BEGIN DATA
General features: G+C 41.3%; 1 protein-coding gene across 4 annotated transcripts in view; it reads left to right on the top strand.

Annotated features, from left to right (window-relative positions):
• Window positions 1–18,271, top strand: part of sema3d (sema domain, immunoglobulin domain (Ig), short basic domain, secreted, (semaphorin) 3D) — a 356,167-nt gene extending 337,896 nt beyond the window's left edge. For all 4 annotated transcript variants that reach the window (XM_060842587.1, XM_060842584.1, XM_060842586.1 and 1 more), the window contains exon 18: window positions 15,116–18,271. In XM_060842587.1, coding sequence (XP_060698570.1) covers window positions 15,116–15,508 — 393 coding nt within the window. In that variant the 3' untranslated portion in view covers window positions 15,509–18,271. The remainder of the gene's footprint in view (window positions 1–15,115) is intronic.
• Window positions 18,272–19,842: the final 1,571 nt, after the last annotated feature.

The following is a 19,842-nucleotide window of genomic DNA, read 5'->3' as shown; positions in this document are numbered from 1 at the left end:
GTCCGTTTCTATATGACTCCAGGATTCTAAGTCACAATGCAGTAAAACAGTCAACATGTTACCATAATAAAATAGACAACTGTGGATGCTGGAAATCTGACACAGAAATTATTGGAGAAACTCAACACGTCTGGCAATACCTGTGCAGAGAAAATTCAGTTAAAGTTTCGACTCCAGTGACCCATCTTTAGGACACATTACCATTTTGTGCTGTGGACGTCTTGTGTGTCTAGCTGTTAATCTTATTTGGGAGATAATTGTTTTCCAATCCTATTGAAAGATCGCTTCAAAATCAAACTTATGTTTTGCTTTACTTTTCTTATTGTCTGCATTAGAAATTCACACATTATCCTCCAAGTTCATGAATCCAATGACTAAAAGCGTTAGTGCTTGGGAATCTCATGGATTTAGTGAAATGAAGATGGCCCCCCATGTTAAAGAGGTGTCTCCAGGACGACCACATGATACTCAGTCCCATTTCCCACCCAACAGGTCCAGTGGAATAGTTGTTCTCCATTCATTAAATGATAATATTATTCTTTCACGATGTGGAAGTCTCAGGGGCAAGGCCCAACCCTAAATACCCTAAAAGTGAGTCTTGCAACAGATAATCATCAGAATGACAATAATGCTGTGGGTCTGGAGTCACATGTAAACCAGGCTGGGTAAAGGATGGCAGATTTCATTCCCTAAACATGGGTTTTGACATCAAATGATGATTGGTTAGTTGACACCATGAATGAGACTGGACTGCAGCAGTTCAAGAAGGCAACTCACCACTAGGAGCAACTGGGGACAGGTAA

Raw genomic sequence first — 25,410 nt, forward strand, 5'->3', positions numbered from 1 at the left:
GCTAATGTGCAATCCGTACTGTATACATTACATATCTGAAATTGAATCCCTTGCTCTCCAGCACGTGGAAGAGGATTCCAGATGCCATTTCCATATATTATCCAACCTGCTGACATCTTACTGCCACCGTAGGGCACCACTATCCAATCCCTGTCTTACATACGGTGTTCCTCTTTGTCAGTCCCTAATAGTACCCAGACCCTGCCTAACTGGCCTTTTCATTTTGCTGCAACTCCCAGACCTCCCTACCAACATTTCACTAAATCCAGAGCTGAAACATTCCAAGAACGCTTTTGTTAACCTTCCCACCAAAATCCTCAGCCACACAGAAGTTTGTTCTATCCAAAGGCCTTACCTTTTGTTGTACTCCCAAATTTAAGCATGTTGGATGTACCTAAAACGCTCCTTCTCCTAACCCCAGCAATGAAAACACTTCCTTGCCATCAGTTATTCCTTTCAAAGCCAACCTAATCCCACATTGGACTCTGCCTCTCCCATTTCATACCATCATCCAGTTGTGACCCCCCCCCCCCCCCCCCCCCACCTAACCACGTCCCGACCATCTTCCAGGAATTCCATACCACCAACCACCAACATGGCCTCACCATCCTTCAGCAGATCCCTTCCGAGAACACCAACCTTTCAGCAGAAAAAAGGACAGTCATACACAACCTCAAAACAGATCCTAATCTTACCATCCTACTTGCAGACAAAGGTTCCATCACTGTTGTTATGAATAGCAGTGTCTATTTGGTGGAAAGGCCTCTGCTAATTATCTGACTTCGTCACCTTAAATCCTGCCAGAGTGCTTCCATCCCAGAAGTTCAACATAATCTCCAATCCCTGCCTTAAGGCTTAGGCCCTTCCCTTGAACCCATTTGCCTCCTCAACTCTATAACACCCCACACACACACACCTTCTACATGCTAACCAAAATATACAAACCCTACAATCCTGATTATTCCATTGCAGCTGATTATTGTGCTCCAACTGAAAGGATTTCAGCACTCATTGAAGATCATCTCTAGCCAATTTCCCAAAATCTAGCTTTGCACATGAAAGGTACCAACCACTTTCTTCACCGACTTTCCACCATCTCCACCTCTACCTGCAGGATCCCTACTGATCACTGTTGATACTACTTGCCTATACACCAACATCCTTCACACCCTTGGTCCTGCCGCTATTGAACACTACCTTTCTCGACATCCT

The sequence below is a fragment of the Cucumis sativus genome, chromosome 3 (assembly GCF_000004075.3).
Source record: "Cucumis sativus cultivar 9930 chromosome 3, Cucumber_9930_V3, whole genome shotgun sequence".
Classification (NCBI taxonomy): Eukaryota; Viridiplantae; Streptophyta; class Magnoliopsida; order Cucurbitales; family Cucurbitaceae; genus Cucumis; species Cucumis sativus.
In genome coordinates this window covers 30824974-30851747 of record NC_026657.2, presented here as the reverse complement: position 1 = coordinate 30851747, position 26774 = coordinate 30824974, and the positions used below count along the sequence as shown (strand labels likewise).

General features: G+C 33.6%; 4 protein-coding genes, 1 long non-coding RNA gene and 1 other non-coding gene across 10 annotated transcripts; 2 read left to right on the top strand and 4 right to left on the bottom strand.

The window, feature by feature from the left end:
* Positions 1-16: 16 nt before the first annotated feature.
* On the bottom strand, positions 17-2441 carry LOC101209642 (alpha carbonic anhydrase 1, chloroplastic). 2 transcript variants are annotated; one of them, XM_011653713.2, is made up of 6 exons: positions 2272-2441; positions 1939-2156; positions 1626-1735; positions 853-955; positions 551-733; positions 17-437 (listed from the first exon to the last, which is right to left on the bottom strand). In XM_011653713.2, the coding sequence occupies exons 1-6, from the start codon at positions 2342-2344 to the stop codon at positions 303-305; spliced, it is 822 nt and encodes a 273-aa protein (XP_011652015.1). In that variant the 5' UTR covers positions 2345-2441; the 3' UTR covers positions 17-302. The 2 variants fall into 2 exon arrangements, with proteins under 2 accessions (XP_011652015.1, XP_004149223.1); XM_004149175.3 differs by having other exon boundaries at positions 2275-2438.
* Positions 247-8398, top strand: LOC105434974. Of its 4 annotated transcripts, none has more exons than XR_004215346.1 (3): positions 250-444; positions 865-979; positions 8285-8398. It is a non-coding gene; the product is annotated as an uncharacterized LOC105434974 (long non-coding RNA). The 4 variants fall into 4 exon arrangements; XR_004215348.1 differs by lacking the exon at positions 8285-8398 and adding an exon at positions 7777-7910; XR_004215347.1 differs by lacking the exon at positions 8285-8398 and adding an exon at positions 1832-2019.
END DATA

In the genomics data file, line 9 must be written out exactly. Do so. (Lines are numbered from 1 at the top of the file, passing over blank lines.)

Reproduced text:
The sequence below is a fragment of the Cucumis sativus genome, chromosome 3 (assembly GCF_000004075.3).